There could be a feeling of deja vu over the news that indirect talks began between the United States and Iran under the mediation of the European Union in the Qatari capital Doha on Tuesday (June 28). Is any positive outcome to be expected in terms of reviving the 2015 Iran nuclear deal? Quite likely. The reason for saying so is that there is a confluence of circumstances, internal and external, that gives hope.
Various compulsions are working on Washington and Tehran – and Brussels – which lend an acute sense of urgency on the part of these main protagonists in the nuclear talks to look for light at the end of what has been a long and winding tunnel. One may call it the “TINA” factor, the acronym that stands for There Is No Alternative.
To take Iran first, the regime in Tehran is desperately seeking the lifting of the US sanctions and economic blockade that have limited the country’s oil exports, decimated the value of its currency against the dollar – now worth one-tenth of its value at the time of the 2015 nuclear deal – and deepened the poverty of the people, all snowballing into much social unrest eroding political stability.
In the last few months, there have been almost weekly anti-government protests over poverty, unaffordable housing costs, cascading inflation (touching 40%), a massive jump in food prices (more than 80%), very high unemployment (more than 20% of all 15-to-24-year-olds according to official figures), and so on. Of late, ominously enough, the Bazaar has begun joining the protests and strikes by the other organized sections of society, which signals a paradigm shift in Iran’s politics.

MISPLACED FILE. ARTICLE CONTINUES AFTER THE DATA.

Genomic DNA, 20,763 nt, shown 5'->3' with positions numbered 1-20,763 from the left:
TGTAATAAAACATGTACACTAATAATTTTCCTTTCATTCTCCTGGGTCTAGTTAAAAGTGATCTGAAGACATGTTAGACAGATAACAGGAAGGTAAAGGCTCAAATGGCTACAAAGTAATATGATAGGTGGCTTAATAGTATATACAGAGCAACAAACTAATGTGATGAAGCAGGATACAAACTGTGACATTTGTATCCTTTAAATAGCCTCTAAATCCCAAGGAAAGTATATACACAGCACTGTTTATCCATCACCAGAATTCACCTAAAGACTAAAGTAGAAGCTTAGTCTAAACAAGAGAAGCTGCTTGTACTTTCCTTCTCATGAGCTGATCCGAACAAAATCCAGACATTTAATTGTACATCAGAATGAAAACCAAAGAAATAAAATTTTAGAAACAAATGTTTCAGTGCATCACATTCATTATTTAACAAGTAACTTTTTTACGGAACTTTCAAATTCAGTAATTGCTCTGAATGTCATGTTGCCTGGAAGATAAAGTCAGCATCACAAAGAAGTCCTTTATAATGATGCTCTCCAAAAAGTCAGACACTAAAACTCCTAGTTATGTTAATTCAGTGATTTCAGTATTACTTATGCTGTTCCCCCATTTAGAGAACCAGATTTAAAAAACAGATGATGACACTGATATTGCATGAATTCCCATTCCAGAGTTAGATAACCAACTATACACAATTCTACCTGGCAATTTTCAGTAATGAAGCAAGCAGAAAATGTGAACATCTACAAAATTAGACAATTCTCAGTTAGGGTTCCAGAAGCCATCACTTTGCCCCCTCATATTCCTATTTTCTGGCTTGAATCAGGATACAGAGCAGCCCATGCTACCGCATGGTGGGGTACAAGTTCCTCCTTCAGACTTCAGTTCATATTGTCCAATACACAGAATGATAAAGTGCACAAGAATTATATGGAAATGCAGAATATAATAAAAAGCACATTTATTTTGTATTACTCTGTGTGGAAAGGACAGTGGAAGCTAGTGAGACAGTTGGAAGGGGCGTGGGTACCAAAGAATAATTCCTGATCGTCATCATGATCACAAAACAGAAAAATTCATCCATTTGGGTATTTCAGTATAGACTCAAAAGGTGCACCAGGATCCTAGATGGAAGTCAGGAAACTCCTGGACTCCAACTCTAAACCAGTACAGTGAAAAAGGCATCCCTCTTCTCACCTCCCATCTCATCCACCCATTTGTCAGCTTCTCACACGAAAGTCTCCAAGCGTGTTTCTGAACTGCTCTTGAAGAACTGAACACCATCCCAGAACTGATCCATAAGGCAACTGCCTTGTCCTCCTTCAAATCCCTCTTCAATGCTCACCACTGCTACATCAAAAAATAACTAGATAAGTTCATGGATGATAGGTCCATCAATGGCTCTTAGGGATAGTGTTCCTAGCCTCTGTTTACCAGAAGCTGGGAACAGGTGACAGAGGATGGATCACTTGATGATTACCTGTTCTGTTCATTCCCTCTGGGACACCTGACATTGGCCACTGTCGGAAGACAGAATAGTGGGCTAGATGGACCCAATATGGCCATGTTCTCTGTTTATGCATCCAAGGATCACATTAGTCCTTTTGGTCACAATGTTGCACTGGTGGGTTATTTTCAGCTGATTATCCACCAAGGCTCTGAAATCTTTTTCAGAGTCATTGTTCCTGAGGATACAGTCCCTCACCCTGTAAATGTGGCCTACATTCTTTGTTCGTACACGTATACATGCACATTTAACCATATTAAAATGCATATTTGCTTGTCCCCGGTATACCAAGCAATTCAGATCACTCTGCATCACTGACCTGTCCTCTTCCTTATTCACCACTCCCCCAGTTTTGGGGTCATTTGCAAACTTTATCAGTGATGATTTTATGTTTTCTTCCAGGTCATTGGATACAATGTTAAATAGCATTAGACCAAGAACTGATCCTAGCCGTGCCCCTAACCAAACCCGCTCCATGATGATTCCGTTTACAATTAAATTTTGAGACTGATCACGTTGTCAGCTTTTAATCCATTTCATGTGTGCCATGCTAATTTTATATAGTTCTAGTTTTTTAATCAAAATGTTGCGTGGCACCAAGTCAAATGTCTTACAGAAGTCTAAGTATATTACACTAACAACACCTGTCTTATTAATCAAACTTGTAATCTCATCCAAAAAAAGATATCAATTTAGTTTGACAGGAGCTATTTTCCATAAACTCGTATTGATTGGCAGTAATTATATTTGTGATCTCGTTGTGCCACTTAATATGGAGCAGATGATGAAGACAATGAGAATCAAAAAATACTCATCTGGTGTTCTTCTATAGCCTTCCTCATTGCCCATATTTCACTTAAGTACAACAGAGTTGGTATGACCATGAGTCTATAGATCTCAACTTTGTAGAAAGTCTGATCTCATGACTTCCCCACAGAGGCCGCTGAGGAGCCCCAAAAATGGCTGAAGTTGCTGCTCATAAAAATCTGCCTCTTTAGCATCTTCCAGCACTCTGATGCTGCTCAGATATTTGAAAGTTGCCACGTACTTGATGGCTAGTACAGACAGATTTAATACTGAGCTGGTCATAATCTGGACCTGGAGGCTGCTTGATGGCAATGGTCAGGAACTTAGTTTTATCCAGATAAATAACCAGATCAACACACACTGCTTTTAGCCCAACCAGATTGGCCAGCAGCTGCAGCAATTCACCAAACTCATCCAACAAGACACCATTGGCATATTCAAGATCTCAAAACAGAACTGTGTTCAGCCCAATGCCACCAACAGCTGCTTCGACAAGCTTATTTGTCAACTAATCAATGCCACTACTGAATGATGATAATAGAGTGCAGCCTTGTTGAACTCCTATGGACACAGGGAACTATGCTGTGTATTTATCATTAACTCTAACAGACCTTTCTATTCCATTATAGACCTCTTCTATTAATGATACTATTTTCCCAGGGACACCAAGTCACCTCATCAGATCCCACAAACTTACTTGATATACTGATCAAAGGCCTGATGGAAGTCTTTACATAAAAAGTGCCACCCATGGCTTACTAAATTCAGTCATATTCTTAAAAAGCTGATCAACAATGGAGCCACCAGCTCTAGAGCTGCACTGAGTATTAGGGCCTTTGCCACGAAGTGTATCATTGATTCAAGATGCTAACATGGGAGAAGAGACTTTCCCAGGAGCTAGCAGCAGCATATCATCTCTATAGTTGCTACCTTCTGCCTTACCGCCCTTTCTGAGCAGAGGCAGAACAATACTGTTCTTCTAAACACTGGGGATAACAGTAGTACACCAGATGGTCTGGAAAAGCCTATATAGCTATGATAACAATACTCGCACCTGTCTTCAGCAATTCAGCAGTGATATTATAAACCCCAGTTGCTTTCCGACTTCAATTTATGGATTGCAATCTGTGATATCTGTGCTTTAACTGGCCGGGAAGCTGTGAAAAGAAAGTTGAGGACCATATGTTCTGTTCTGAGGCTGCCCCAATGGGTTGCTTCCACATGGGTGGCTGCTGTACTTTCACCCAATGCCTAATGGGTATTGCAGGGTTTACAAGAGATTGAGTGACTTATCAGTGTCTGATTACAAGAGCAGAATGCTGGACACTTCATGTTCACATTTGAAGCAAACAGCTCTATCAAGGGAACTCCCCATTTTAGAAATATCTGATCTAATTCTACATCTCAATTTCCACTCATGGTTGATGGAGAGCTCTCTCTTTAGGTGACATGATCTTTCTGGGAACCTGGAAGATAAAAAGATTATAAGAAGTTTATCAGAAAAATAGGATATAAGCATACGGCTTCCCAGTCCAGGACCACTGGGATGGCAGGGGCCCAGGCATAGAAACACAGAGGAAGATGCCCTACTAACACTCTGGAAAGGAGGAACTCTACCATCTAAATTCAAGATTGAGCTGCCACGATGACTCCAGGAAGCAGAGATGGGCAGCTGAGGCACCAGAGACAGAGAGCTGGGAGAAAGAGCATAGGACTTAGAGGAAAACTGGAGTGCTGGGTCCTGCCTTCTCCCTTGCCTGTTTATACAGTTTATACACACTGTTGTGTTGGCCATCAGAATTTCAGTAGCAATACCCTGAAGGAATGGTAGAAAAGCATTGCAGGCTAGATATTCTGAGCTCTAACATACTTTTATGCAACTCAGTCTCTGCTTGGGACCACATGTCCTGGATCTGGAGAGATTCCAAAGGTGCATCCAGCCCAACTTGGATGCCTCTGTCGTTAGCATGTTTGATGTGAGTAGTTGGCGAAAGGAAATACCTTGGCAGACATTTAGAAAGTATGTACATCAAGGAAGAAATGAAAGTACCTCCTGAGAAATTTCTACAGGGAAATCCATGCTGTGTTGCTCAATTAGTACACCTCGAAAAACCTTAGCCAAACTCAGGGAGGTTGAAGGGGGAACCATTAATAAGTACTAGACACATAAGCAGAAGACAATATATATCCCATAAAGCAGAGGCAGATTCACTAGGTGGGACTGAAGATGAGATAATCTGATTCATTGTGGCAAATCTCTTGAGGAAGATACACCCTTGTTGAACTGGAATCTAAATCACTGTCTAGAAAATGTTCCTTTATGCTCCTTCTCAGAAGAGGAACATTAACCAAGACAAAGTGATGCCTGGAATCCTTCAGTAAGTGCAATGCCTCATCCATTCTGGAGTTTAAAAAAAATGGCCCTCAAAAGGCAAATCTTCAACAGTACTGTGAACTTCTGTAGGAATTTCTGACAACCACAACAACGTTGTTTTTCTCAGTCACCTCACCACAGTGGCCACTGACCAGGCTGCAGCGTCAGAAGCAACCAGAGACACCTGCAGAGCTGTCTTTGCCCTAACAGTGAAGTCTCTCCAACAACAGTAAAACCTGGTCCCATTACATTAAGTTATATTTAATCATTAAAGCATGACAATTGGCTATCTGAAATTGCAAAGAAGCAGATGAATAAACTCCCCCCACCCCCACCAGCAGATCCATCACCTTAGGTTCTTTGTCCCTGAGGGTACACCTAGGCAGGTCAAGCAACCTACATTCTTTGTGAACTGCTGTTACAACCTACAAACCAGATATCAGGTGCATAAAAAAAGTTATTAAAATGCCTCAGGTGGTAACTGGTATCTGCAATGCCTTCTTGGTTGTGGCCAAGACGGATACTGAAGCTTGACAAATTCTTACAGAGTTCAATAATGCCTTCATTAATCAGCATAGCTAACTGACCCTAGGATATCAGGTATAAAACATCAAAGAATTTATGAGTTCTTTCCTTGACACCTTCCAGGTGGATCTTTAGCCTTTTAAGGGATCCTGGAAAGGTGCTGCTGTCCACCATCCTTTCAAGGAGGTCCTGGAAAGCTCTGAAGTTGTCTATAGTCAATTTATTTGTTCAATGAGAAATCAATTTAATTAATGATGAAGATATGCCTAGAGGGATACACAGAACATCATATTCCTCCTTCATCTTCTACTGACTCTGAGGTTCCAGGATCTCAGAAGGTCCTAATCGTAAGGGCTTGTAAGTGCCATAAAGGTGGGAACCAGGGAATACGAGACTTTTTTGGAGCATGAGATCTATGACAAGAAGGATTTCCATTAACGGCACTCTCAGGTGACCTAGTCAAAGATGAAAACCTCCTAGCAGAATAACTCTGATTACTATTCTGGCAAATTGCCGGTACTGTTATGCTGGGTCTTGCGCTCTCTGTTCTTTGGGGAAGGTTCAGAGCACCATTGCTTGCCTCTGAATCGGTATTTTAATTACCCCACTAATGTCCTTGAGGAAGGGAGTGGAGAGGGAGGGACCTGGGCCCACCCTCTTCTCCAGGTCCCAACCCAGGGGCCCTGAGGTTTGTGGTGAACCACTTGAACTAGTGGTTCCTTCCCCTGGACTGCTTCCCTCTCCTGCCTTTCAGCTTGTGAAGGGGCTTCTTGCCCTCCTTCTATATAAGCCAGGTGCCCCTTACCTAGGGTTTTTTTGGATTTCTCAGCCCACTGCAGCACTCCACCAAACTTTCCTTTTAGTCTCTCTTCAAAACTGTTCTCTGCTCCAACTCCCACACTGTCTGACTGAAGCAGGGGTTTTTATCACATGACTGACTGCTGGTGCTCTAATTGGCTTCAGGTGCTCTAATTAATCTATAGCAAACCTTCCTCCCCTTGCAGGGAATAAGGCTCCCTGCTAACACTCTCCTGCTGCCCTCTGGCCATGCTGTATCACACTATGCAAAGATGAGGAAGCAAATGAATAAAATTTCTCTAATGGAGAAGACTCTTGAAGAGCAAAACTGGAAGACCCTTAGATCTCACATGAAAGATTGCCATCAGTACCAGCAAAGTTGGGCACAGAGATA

Of course, the regime’s social and political base is substantial and its control of the state apparatus should not be underestimated. But the fact of the matter is that the country is performing far below its potential, reaching a cul-de-sac, which doesn’t have to be the case for the clergy-led bourgeois nationalist regime, given the country’s vast untapped resources for accelerating its growth and development.
As for the administration of US President Joe Biden, the present stalemate is fraught with great danger as Iran’s nuclear program is steadily advancing and in a near future it may already have outgrown the confines of the 2015 Joint Comprehensive Plan of Action (JCPOA).
At that point, Washington may have to resort to coercive means to cap and roll back the dangerous slide that would surely trigger Iranian retaliation against the US and its regional allies with disastrous consequences all around.
That this may happen against the backdrop of the heightened tensions in the United States’ relations with Russia and China and an economic crisis at home complicates matters further, even possibly endangering Biden’s bid for a second term as president.
On the other hand, an Iran deal at this point would most certainly improve the prospects for a historic thaw in the relations between the two countries.
Such a deal would create a “win-win” situation with seamless business possibilities in trade, economic ties, stimulating in turn the latent forces of moderation within Iran that always sought balanced external relationships between the West and East – something that could transform the geopolitics of the region and be a tipping point in the emerging world order.
For both the US and the EU, there is great urgency to restore the JCPOA so that sanctions can be removed and Iran’s vast oil reserves can re-enter the market.